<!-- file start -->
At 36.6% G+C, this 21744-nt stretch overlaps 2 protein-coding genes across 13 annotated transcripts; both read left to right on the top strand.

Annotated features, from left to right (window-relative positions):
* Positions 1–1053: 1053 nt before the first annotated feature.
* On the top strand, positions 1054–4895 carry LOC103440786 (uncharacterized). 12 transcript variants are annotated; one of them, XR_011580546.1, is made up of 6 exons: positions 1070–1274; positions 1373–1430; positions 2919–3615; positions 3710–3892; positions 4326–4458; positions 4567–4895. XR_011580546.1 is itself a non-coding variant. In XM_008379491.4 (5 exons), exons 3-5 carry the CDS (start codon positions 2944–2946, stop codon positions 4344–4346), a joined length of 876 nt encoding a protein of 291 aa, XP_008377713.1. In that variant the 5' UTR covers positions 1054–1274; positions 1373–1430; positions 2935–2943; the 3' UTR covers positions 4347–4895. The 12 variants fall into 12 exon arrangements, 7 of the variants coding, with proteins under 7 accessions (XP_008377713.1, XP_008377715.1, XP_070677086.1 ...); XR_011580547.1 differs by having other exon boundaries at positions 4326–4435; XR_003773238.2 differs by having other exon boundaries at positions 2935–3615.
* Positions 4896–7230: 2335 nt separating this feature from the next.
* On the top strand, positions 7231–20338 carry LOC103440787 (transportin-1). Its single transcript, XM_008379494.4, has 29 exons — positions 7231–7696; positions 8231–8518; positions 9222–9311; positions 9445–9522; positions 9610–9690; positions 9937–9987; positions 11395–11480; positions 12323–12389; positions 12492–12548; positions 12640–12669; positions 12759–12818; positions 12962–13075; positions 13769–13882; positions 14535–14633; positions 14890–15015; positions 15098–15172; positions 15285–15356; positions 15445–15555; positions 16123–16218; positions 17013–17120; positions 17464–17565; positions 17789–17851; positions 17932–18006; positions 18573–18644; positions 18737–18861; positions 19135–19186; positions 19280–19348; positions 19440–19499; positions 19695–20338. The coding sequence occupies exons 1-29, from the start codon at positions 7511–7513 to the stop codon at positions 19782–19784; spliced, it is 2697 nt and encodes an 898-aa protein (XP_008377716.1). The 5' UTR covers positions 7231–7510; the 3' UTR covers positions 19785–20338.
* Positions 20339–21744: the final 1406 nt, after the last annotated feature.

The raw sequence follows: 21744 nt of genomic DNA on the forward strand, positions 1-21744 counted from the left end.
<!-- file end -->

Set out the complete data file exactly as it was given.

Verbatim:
At 36.6% G+C, this 21744-nt stretch overlaps 2 protein-coding genes across 13 annotated transcripts; both read left to right on the top strand.

Annotated features, from left to right (window-relative positions):
* Positions 1–1053: 1053 nt before the first annotated feature.
* On the top strand, positions 1054–4895 carry LOC103440786 (uncharacterized). 12 transcript variants are annotated; one of them, XR_011580546.1, is made up of 6 exons: positions 1070–1274; positions 1373–1430; positions 2919–3615; positions 3710–3892; positions 4326–4458; positions 4567–4895. XR_011580546.1 is itself a non-coding variant. In XM_008379491.4 (5 exons), exons 3-5 carry the CDS (start codon positions 2944–2946, stop codon positions 4344–4346), a joined length of 876 nt encoding a protein of 291 aa, XP_008377713.1. In that variant the 5' UTR covers positions 1054–1274; positions 1373–1430; positions 2935–2943; the 3' UTR covers positions 4347–4895. The 12 variants fall into 12 exon arrangements, 7 of the variants coding, with proteins under 7 accessions (XP_008377713.1, XP_008377715.1, XP_070677086.1 ...); XR_011580547.1 differs by having other exon boundaries at positions 4326–4435; XR_003773238.2 differs by having other exon boundaries at positions 2935–3615.
* Positions 4896–7230: 2335 nt separating this feature from the next.
* On the top strand, positions 7231–20338 carry LOC103440787 (transportin-1). Its single transcript, XM_008379494.4, has 29 exons — positions 7231–7696; positions 8231–8518; positions 9222–9311; positions 9445–9522; positions 9610–9690; positions 9937–9987; positions 11395–11480; positions 12323–12389; positions 12492–12548; positions 12640–12669; positions 12759–12818; positions 12962–13075; positions 13769–13882; positions 14535–14633; positions 14890–15015; positions 15098–15172; positions 15285–15356; positions 15445–15555; positions 16123–16218; positions 17013–17120; positions 17464–17565; positions 17789–17851; positions 17932–18006; positions 18573–18644; positions 18737–18861; positions 19135–19186; positions 19280–19348; positions 19440–19499; positions 19695–20338. The coding sequence occupies exons 1-29, from the start codon at positions 7511–7513 to the stop codon at positions 19782–19784; spliced, it is 2697 nt and encodes an 898-aa protein (XP_008377716.1). The 5' UTR covers positions 7231–7510; the 3' UTR covers positions 19785–20338.
* Positions 20339–21744: the final 1406 nt, after the last annotated feature.

The raw sequence follows: 21744 nt of genomic DNA on the forward strand, positions 1-21744 counted from the left end.